Tuesday, May 13, 2008

Members of Congress Asks President to Fully Integrate Israel into U.S. Missile Defenses

Last week, nearly seventy members of Congress signed a letter that was sent to President Bush calling on him to deliver full missile defenses to Israel and deploy an X-Band ground-based warning radar fully integrated with the U.S. Ballistic Missile Defense program to maximize Israel’s defense against an Iranian missile strike. The letter was spearheaded by Representatives Mark Kirk (R-IL) and Jane Harman (D-CA).

The letter cited the Iranian threat as the key justification behind the call for the Israel’s integration into the U.S. missile program. “Given the Iranian President’s threat to ‘wipe Israel off the map,’ we should put the full weight of the U.S. Ballistic Missile Defense system behind our democratic ally,” the letter said.

“Iranian President Ahmadinejad calls for Israel to be wiped off the map and talks of the Jewish people’s annihilation. America should send a message to the Iranian dictator – Israel will have the full weight of America’s missile defense system to defend herself,”Rep. Kirk said.

“Israel’s security is in constant jeopardy. As an important ally and shining democratic example in the Middle East, her protection is a top U.S. priority,” Rep. Harman said. “The threat from Iran is real – both to her security and to the stability of the region. Sharing our BMD capability with Israel is smart policy and an effective deterrent against an increasingly volatile neighbor.”

Hyping Iran’s ballistic missile threat is nothing new. Some may recall that the primary justification for the designation of the Islamic Revolutionary Guard Corps as a “proliferator of weapons of mass destruction” in October 2007 actually had less to do with nuclear materials, and more to do with ballistic missiles. Iran’s ballistic missile program remains largely in its nascent stages, however. The US intelligence community has consistently estimated since 1999 that Iran will not have mastered the science of intercontinental ballistic missiles until 2015. At that point, Iran would still have to manufacture an arsenal of missiles and weapons to fit the missiles, putting the actual deployment date even further into the future. Also, though the International Code of Conduct Against Ballistic Missile Proliferation and the Missile Technology Control Regime are voluntary mechanisms intended to discourage states from proliferating missile technology, there is no binding international treaty that prohibits Iran from developing its ballistic missile capability.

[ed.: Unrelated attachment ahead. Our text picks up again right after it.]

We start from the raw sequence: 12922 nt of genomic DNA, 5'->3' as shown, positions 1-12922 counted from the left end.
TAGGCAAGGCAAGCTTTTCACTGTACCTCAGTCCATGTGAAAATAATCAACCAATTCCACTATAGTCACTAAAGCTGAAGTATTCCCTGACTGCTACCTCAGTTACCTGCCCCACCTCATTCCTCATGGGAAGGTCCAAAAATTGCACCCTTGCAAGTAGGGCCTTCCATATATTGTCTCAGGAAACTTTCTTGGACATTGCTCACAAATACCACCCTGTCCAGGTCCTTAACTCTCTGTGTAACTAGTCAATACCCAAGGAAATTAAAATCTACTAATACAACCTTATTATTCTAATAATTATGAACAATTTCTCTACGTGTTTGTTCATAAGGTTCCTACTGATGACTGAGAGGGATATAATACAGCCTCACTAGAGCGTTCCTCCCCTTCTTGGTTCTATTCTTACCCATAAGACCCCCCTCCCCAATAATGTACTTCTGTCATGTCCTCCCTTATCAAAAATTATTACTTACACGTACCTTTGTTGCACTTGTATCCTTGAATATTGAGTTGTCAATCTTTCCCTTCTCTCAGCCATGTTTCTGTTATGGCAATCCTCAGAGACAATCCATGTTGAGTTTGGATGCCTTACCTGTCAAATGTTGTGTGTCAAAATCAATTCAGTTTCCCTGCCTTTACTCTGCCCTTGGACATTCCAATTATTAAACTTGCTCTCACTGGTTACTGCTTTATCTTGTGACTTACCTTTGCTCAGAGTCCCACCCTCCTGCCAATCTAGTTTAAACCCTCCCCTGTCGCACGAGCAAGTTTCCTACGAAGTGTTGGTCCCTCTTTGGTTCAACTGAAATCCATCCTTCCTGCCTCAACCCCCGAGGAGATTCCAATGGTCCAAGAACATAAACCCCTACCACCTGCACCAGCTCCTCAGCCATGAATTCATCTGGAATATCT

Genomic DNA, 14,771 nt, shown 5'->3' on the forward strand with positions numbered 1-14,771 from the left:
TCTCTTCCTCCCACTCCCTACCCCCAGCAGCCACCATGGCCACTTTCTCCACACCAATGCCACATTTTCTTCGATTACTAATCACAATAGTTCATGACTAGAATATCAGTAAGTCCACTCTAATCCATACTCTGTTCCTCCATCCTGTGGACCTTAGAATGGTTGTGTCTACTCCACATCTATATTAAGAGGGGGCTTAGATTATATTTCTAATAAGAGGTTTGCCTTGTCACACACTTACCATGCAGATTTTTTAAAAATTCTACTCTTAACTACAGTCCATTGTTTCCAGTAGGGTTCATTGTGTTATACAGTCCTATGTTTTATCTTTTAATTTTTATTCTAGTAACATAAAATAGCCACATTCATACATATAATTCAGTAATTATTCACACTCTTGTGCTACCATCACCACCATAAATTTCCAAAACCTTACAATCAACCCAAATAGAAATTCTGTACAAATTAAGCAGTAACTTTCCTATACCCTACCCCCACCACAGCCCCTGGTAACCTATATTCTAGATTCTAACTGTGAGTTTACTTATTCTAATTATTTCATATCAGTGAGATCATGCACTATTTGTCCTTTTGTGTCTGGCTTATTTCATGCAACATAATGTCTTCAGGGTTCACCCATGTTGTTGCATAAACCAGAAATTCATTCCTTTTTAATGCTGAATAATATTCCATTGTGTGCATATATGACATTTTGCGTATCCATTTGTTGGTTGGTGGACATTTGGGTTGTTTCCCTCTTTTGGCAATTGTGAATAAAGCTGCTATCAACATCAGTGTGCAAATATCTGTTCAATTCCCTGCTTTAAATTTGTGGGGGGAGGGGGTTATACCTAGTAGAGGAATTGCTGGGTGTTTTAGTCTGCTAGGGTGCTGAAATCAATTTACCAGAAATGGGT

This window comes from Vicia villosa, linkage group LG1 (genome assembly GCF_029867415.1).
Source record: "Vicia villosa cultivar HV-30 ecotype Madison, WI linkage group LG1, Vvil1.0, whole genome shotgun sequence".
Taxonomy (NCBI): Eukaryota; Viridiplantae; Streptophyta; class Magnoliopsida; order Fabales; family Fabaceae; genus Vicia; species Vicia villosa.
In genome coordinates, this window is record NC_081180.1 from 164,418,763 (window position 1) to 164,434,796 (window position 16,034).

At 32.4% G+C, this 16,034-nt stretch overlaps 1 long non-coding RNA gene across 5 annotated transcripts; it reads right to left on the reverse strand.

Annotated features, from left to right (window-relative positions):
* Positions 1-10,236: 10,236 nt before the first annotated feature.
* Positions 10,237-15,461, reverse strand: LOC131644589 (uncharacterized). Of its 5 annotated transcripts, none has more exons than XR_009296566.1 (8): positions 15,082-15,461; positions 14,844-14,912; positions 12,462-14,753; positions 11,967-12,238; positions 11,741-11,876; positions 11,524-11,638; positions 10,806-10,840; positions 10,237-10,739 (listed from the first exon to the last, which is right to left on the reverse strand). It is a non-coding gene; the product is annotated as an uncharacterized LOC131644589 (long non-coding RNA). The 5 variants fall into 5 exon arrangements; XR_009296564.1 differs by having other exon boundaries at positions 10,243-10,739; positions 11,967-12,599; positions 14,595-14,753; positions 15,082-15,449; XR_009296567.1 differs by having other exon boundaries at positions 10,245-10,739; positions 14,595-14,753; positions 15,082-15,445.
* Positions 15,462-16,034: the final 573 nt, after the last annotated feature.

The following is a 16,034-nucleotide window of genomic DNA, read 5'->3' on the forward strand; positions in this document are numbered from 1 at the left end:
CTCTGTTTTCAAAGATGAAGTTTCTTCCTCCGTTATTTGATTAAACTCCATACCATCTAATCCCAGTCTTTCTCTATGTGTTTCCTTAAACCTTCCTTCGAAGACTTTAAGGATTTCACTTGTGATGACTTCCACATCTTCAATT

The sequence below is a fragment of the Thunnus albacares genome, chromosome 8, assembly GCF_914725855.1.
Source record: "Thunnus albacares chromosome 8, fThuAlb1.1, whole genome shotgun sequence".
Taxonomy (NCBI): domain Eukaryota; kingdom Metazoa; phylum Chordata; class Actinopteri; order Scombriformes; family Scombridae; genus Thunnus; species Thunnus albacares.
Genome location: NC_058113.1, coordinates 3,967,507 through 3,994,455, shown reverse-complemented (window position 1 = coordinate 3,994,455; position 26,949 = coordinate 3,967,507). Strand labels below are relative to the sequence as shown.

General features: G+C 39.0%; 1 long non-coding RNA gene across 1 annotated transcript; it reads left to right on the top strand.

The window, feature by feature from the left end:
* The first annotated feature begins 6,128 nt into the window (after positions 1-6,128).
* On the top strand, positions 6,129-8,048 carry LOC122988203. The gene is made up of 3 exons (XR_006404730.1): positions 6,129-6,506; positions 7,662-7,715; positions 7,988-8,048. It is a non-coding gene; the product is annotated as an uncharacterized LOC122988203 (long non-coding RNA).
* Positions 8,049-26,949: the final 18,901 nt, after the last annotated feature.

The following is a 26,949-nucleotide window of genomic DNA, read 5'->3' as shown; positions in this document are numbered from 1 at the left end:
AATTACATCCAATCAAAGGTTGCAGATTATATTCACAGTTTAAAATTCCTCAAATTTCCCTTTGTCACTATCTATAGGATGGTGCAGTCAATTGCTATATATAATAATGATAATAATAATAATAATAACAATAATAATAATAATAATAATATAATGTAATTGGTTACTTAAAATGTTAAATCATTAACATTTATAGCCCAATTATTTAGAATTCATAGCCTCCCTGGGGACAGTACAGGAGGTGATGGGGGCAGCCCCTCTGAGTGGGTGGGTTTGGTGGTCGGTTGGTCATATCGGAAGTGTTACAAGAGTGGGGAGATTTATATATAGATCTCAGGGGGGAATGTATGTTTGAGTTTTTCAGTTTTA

Since Iran lacks the ability to reach the U.S., members of Congress and the Bush administration have tried to focus attention on the “threat” of Iran’s shorter-range ballistic missiles that are capable of striking Israel and Turkey, as well as American troops based in the Persian Gulf as a means to justify heavier U.S. military presence and sell the deployment of missile defenses in Eastern Europe and the Middle East.

The full letter is below. A full list of signatures can be obtained by contacting Eric Elk (Kirk) at 847-940-0202 or Max Weihe (Harman) at 202-225-8220.

May 5, 2008
President George W. Bush
The White House
1600 Pennsylvania Ave, NW
Washington, D.C.

Dear Mr. President:

On January 28, 2008, you signed the National Defense Authorization Act for Fiscal Year 2008 into law. This legislation included a mandated report by the Secretary of Defense on future coordination, interoperability, and integration of Israel into the U.S. Ballistic Missile Defense program.As you know, the Iranian ballistic missile program is expanding. In November, the Iranians tested a new Ashura long-range ballistic missile – an upgrade to the Shahab-3 capable of hitting Israel and Europe.

Given the Iranian President’s threat to “wipe Israel off the map,” we should put the full weight of the U.S. Ballistic Missile Defense (BMD) system behind our democratic ally. We urge you to work with the Government of Israel to install an upgraded U.S. BMD ground-based early warning radar site in Israel that is fully integrated with the U.S. BMD architecture.

In 2001, the United States granted Israel access to the U.S. Defense Support Program (DSP), the principal component of our Satellite Early Warning System. This watershed cooperative program established the precedent for U.S.-Israel cooperation on early warning.DSP, however, only solves one challenge: missile launch detection. It does not contribute significantly to target discrimination and intercept capability. To reduce the Iranian threat, we should deploy a U.S. BMD-linked X-Band ground-based warning radar to Israel to maximize her defenses.

A U.S. BMD early-warning radar site in Israel would improve target discrimination, imaging, modeling, and battle management. An X-Band radar linked to the U.S. BMD system would work in concert with the DSP support we already provide Israel to fully target any incoming threat and increase the likelihood of successful intercepts.

Thank you for your continued support of a strong U.S.-Israel defense relationship.



Mark Pyruz said...

So Israel gets a nuclear first strike capability, as well as an effective ABM shield to withstand any retaliatory strike? This for a nation that has initiated five wars in the region?

Carah Ong said...

I wouldn't call the U.S. missile defense system "effective" (that's a whole other posting). But yes, Israel gets to have a sword and a shield, even if the shield doesn't work and costs a lot of U.S. taxpayer money.